But the dream of a really great college education is also a common trope in girls' literature, the signal of an emerging feminist consciousness. Jo March in Louisa May Alcott's Little Women desperately wants to join her best friend Laurie at Harvard (which, like Oxford, didn't admit women as full students until the late 1970s), but her quest for education culminates in the foundation of her own school, in Little Men. Though primarily a boys' school, Plumfield Estate School goes coed quite early, and one of its coeds, Nan, devotes herself to medical studies, eventually, in Jo's Boys, becoming a doctor. Plumfield is nothing like a traditional school - one of its primary aims is to foster independence and responsibility and thus the students are encouraged to start businesses, learn practical skills, keep pets and gardens, and found a natural history museum. In Charlotte Bronte's Villette, Lucy Snowe becomes a teacher at an exclusive girls' boarding school in a fictionalized Brussels and eventually becomes the headmistress of her own school. Much like Miss Minchin's exclusive school, this boarding school offers the best experiences to its richest students, but the curriculum, which includes languages, history, and less serious subjects, like theater, dance, and handicrafts, is varied and quite appealing.

Only a few decades later, authors were sending their female protagonists to college. In Jean Webster's Daddy-Long-Legs, Judy narrates her years at college, offering a glimpse into the privileged world of a women's college in the early twentieth century. Aside from the downright luxurious dormitories, the college offers opportunities to make fast friendships (even, in this case, across classes), access to a wealth of reading material, and, most importantly, the kind of empowerment that allows Judy to become professionally ambitious. Similarly, L. M. Montgomery sent her beloved heroine Anne Shirley to college in Anne of the Island. In this book, the exceedingly ambitious Anne finally gets her chance to study literature in depth. She also sets up house in a romantic cottage with a girl friend (a fantasy indeed for anyone who has had a bad roommate experience) and reconciles her girlhood hopes with adult resolves.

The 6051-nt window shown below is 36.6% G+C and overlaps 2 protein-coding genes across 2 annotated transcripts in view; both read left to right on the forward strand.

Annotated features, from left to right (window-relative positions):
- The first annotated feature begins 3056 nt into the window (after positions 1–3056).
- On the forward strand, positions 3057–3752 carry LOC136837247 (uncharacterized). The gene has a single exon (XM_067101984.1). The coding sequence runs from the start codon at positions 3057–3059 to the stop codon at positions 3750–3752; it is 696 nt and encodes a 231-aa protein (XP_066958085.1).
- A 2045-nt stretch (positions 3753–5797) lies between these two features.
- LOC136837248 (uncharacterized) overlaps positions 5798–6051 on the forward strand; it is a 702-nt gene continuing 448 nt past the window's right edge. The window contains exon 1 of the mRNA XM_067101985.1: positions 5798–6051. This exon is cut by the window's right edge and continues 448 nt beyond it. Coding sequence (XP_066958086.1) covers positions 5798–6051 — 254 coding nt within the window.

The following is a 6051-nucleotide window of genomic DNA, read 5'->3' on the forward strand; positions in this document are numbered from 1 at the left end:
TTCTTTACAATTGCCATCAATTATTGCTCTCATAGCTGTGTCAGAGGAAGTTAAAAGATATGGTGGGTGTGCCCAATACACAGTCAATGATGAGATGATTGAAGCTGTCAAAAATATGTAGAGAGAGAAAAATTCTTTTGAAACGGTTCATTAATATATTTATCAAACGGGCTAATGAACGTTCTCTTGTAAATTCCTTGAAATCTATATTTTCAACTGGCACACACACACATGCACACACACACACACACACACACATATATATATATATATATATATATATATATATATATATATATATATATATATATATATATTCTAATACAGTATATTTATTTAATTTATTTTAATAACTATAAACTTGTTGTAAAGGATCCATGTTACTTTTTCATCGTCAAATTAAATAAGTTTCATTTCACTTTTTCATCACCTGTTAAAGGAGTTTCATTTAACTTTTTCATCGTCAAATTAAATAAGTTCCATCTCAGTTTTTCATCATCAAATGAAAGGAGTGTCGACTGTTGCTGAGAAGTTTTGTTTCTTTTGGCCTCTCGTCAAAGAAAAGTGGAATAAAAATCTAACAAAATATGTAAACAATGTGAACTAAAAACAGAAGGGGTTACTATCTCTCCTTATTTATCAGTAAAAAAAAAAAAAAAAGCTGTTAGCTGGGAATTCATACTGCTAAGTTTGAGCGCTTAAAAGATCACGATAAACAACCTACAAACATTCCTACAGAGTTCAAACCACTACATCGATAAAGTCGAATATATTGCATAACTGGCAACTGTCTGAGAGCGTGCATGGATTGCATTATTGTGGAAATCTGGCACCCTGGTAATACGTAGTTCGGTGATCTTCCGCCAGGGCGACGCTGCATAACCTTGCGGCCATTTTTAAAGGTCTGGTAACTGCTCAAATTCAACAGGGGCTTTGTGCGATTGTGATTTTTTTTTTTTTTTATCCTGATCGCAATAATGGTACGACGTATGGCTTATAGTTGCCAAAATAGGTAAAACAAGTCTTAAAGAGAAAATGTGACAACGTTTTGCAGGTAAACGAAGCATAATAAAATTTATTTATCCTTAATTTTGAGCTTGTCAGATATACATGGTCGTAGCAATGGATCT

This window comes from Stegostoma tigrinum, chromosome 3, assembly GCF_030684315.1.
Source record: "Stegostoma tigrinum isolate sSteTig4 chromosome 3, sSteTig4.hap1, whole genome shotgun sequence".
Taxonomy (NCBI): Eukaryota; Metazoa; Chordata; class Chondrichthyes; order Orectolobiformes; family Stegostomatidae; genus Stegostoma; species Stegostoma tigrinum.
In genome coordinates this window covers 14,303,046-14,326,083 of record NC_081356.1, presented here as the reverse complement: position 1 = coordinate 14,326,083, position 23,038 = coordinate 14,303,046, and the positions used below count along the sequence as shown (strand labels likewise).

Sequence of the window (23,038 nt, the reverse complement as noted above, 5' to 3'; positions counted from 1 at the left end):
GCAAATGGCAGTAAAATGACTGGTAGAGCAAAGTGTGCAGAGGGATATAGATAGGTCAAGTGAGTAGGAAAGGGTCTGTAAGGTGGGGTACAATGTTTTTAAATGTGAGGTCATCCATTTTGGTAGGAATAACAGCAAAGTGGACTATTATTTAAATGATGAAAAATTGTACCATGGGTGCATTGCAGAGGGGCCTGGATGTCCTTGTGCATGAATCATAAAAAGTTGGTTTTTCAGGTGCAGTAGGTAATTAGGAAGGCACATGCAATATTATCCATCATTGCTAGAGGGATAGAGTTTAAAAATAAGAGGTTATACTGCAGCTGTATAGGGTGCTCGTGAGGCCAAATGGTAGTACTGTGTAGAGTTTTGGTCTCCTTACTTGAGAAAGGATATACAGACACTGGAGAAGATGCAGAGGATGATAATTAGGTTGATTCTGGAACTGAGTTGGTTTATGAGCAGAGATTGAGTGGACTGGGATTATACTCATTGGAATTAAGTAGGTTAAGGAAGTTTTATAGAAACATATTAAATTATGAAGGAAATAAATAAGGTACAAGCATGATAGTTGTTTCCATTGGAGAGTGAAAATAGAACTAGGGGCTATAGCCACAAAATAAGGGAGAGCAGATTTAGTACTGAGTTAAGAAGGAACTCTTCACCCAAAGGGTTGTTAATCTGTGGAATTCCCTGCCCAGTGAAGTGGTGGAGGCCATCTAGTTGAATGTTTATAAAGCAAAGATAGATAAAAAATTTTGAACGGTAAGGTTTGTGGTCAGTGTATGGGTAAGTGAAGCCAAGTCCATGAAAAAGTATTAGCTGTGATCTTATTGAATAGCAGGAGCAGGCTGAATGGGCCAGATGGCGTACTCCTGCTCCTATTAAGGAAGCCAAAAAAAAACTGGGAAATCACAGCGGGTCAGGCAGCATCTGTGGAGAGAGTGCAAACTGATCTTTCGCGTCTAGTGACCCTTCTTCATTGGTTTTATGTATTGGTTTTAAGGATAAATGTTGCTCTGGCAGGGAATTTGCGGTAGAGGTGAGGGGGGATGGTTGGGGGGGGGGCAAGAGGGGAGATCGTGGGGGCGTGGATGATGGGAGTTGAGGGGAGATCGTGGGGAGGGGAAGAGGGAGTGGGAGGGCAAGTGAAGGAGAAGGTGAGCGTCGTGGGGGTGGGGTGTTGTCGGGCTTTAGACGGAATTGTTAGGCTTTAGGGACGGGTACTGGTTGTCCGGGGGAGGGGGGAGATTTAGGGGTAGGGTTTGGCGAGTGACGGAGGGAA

Perhaps no literary schools are nearly as enticing as those where magic is taught, the preeminent example of course being Hogwarts School of Witchcraft and Wizardry from J. K. Rowling's Harry Potter books. Who wouldn't want to learn how to perform magic spells, from making objects fly and turning animals into water goblets to flying broomsticks? And for a private tutor, who better than Merlin, Albus Dumbledore's venerable forebear, in T. H. White's brilliant The Sword in the Stone? In White's quirky and very erudite rendition, Merlin is a rather crabby old codger, but a possessed of a brilliant mind, if little patience. His method of teaching the lessons of statesmanship is to turn the boy Arthur into a series of animals, exploring the universe from the point of view of a falcon, a fish, and a badger, among others. However, barring quite unexpected developments, I don't expect such educational experiences to become typical for any students; I do wish that more students had wider access to literature, literature that just might give them greater expectations of what education can offer them.